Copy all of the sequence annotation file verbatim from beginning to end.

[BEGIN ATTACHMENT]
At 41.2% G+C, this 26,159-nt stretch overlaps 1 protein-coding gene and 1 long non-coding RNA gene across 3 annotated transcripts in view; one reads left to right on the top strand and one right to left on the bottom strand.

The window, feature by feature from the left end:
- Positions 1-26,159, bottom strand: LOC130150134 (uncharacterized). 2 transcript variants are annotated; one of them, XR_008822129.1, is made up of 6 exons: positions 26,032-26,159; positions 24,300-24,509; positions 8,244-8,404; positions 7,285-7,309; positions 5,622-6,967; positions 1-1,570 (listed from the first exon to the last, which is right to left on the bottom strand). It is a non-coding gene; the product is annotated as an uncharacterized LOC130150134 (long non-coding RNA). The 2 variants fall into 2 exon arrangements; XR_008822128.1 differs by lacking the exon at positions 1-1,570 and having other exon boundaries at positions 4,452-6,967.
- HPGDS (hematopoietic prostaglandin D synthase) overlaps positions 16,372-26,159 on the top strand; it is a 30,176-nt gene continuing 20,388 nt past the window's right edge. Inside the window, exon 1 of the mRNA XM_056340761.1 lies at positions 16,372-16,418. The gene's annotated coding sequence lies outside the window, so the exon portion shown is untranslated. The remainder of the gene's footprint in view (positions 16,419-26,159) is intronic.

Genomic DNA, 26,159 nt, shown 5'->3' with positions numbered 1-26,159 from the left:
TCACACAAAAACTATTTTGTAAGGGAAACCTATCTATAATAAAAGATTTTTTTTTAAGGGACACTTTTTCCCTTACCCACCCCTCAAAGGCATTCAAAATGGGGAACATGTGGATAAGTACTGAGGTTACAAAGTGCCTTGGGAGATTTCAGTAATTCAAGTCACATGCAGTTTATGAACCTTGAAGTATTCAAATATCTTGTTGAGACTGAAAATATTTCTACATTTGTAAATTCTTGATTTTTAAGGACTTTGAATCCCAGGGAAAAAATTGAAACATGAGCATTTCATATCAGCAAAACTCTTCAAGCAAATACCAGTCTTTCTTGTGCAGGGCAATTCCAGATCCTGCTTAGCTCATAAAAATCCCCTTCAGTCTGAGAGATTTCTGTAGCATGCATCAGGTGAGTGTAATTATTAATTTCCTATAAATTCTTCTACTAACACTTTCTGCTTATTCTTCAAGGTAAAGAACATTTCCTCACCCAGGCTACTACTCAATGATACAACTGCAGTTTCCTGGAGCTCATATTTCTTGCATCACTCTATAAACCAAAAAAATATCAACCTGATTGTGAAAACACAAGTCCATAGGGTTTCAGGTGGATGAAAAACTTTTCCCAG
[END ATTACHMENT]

At 41.2% G+C, this 26,159-nt stretch overlaps 1 protein-coding gene and 1 long non-coding RNA gene across 3 annotated transcripts in view; one reads left to right on the top strand and one right to left on the bottom strand.

The window, feature by feature from the left end:
- Positions 1-26,159, bottom strand: LOC130150134 (uncharacterized). 2 transcript variants are annotated; one of them, XR_008822129.1, is made up of 6 exons: positions 26,032-26,159; positions 24,300-24,509; positions 8,244-8,404; positions 7,285-7,309; positions 5,622-6,967; positions 1-1,570 (listed from the first exon to the last, which is right to left on the bottom strand). It is a non-coding gene; the product is annotated as an uncharacterized LOC130150134 (long non-coding RNA). The 2 variants fall into 2 exon arrangements; XR_008822128.1 differs by lacking the exon at positions 1-1,570 and having other exon boundaries at positions 4,452-6,967.
- HPGDS (hematopoietic prostaglandin D synthase) overlaps positions 16,372-26,159 on the top strand; it is a 30,176-nt gene continuing 20,388 nt past the window's right edge. Inside the window, exon 1 of the mRNA XM_056340761.1 lies at positions 16,372-16,418. The gene's annotated coding sequence lies outside the window, so the exon portion shown is untranslated. The remainder of the gene's footprint in view (positions 16,419-26,159) is intronic.

Genomic DNA, 26,159 nt, shown 5'->3' with positions numbered 1-26,159 from the left:
TCACACAAAAACTATTTTGTAAGGGAAACCTATCTATAATAAAAGATTTTTTTTTAAGGGACACTTTTTCCCTTACCCACCCCTCAAAGGCATTCAAAATGGGGAACATGTGGATAAGTACTGAGGTTACAAAGTGCCTTGGGAGATTTCAGTAATTCAAGTCACATGCAGTTTATGAACCTTGAAGTATTCAAATATCTTGTTGAGACTGAAAATATTTCTACATTTGTAAATTCTTGATTTTTAAGGACTTTGAATCCCAGGGAAAAAATTGAAACATGAGCATTTCATATCAGCAAAACTCTTCAAGCAAATACCAGTCTTTCTTGTGCAGGGCAATTCCAGATCCTGCTTAGCTCATAAAAATCCCCTTCAGTCTGAGAGATTTCTGTAGCATGCATCAGGTGAGTGTAATTATTAATTTCCTATAAATTCTTCTACTAACACTTTCTGCTTATTCTTCAAGGTAAAGAACATTTCCTCACCCAGGCTACTACTCAATGATACAACTGCAGTTTCCTGGAGCTCATATTTCTTGCATCACTCTATAAACCAAAAAAATATCAACCTGATTGTGAAAACACAAGTCCATAGGGTTTCAGGTGGATGAAAAACTTTTCCCAG